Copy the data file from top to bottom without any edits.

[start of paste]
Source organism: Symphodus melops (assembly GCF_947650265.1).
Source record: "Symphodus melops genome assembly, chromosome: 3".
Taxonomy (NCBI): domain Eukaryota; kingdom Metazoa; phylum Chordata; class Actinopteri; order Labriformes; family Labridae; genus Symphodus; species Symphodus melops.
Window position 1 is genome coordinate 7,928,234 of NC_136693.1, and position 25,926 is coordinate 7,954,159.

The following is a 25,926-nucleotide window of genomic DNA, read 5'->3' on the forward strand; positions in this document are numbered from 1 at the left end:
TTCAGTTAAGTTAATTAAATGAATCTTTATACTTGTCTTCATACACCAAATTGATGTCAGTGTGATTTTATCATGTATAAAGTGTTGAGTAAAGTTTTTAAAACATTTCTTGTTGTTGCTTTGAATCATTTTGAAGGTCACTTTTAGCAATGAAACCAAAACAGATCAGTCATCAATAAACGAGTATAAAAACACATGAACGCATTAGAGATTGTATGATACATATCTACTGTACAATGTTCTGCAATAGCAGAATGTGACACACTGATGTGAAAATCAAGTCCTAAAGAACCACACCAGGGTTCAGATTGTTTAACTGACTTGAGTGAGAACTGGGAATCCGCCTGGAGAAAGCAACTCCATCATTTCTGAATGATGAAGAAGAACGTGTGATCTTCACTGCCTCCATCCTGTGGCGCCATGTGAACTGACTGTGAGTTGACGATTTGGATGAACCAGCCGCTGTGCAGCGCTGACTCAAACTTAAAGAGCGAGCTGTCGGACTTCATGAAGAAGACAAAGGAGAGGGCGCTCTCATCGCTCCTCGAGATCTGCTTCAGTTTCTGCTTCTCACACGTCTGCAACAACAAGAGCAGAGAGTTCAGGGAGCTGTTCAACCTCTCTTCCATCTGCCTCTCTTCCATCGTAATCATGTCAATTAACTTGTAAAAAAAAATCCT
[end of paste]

Source organism: Symphodus melops (assembly GCF_947650265.1).
Source record: "Symphodus melops genome assembly, chromosome: 3".
Taxonomy (NCBI): domain Eukaryota; kingdom Metazoa; phylum Chordata; class Actinopteri; order Labriformes; family Labridae; genus Symphodus; species Symphodus melops.
Window position 1 is genome coordinate 7,928,234 of NC_136693.1, and position 25,926 is coordinate 7,954,159.

The following is a 25,926-nucleotide window of genomic DNA, read 5'->3' on the forward strand; positions in this document are numbered from 1 at the left end:
TTCAGTTAAGTTAATTAAATGAATCTTTATACTTGTCTTCATACACCAAATTGATGTCAGTGTGATTTTATCATGTATAAAGTGTTGAGTAAAGTTTTTAAAACATTTCTTGTTGTTGCTTTGAATCATTTTGAAGGTCACTTTTAGCAATGAAACCAAAACAGATCAGTCATCAATAAACGAGTATAAAAACACATGAACGCATTAGAGATTGTATGATACATATCTACTGTACAATGTTCTGCAATAGCAGAATGTGACACACTGATGTGAAAATCAAGTCCTAAAGAACCACACCAGGGTTCAGATTGTTTAACTGACTTGAGTGAGAACTGGGAATCCGCCTGGAGAAAGCAACTCCATCATTTCTGAATGATGAAGAAGAACGTGTGATCTTCACTGCCTCCATCCTGTGGCGCCATGTGAACTGACTGTGAGTTGACGATTTGGATGAACCAGCCGCTGTGCAGCGCTGACTCAAACTTAAAGAGCGAGCTGTCGGACTTCATGAAGAAGACAAAGGAGAGGGCGCTCTCATCGCTCCTCGAGATCTGCTTCAGTTTCTGCTTCTCACACGTCTGCAACAACAAGAGCAGAGAGTTCAGGGAGCTGTTCAACCTCTCTTCCATCTGCCTCTCTTCCATCGTAATCATGTCAATTAACTTGTAAAAAAAAATCCT